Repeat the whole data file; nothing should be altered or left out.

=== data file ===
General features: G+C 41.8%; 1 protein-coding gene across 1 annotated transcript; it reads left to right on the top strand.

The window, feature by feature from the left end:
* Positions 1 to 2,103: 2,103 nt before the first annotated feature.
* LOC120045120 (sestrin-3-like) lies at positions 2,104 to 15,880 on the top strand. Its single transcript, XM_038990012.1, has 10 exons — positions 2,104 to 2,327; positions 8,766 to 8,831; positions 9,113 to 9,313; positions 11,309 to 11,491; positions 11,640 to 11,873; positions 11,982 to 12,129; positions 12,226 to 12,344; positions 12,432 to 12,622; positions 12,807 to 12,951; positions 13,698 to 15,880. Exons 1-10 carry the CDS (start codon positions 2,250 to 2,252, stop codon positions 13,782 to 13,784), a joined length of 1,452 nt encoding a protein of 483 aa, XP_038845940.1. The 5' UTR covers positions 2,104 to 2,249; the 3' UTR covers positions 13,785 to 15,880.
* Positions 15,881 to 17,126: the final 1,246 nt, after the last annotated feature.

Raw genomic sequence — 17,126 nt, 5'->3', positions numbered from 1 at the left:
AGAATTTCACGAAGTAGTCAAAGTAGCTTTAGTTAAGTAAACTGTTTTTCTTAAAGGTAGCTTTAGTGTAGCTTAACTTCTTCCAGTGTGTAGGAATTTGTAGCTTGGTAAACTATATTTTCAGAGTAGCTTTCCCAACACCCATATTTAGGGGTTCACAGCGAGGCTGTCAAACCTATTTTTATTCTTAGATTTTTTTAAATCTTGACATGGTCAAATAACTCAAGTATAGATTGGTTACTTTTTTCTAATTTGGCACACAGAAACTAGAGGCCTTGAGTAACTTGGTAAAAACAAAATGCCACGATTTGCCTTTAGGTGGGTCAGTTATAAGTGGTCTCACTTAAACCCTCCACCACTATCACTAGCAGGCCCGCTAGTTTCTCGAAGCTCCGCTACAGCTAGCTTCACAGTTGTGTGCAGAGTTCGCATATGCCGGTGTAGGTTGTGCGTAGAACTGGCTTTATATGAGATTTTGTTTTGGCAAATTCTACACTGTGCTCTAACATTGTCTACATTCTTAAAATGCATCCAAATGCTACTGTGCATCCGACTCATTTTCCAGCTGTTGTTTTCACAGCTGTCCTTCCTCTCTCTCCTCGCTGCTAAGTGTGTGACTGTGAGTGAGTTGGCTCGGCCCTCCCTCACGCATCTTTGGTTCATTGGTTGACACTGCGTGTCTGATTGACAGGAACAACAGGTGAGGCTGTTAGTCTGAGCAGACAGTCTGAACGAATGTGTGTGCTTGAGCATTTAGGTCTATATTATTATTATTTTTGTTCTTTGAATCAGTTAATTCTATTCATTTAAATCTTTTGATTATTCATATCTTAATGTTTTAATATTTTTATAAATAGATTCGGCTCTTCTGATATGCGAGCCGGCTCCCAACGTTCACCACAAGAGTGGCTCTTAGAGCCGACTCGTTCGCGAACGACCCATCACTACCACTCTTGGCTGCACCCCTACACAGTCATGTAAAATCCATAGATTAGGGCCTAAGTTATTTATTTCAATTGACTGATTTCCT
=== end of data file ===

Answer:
General features: G+C 41.8%; 1 protein-coding gene across 1 annotated transcript; it reads left to right on the top strand.

The window, feature by feature from the left end:
* Positions 1 to 2,103: 2,103 nt before the first annotated feature.
* LOC120045120 (sestrin-3-like) lies at positions 2,104 to 15,880 on the top strand. Its single transcript, XM_038990012.1, has 10 exons — positions 2,104 to 2,327; positions 8,766 to 8,831; positions 9,113 to 9,313; positions 11,309 to 11,491; positions 11,640 to 11,873; positions 11,982 to 12,129; positions 12,226 to 12,344; positions 12,432 to 12,622; positions 12,807 to 12,951; positions 13,698 to 15,880. Exons 1-10 carry the CDS (start codon positions 2,250 to 2,252, stop codon positions 13,782 to 13,784), a joined length of 1,452 nt encoding a protein of 483 aa, XP_038845940.1. The 5' UTR covers positions 2,104 to 2,249; the 3' UTR covers positions 13,785 to 15,880.
* Positions 15,881 to 17,126: the final 1,246 nt, after the last annotated feature.

Raw genomic sequence — 17,126 nt, 5'->3', positions numbered from 1 at the left:
AGAATTTCACGAAGTAGTCAAAGTAGCTTTAGTTAAGTAAACTGTTTTTCTTAAAGGTAGCTTTAGTGTAGCTTAACTTCTTCCAGTGTGTAGGAATTTGTAGCTTGGTAAACTATATTTTCAGAGTAGCTTTCCCAACACCCATATTTAGGGGTTCACAGCGAGGCTGTCAAACCTATTTTTATTCTTAGATTTTTTTAAATCTTGACATGGTCAAATAACTCAAGTATAGATTGGTTACTTTTTTCTAATTTGGCACACAGAAACTAGAGGCCTTGAGTAACTTGGTAAAAACAAAATGCCACGATTTGCCTTTAGGTGGGTCAGTTATAAGTGGTCTCACTTAAACCCTCCACCACTATCACTAGCAGGCCCGCTAGTTTCTCGAAGCTCCGCTACAGCTAGCTTCACAGTTGTGTGCAGAGTTCGCATATGCCGGTGTAGGTTGTGCGTAGAACTGGCTTTATATGAGATTTTGTTTTGGCAAATTCTACACTGTGCTCTAACATTGTCTACATTCTTAAAATGCATCCAAATGCTACTGTGCATCCGACTCATTTTCCAGCTGTTGTTTTCACAGCTGTCCTTCCTCTCTCTCCTCGCTGCTAAGTGTGTGACTGTGAGTGAGTTGGCTCGGCCCTCCCTCACGCATCTTTGGTTCATTGGTTGACACTGCGTGTCTGATTGACAGGAACAACAGGTGAGGCTGTTAGTCTGAGCAGACAGTCTGAACGAATGTGTGTGCTTGAGCATTTAGGTCTATATTATTATTATTTTTGTTCTTTGAATCAGTTAATTCTATTCATTTAAATCTTTTGATTATTCATATCTTAATGTTTTAATATTTTTATAAATAGATTCGGCTCTTCTGATATGCGAGCCGGCTCCCAACGTTCACCACAAGAGTGGCTCTTAGAGCCGACTCGTTCGCGAACGACCCATCACTACCACTCTTGGCTGCACCCCTACACAGTCATGTAAAATCCATAGATTAGGGCCTAAGTTATTTATTTCAATTGACTGATTTCCT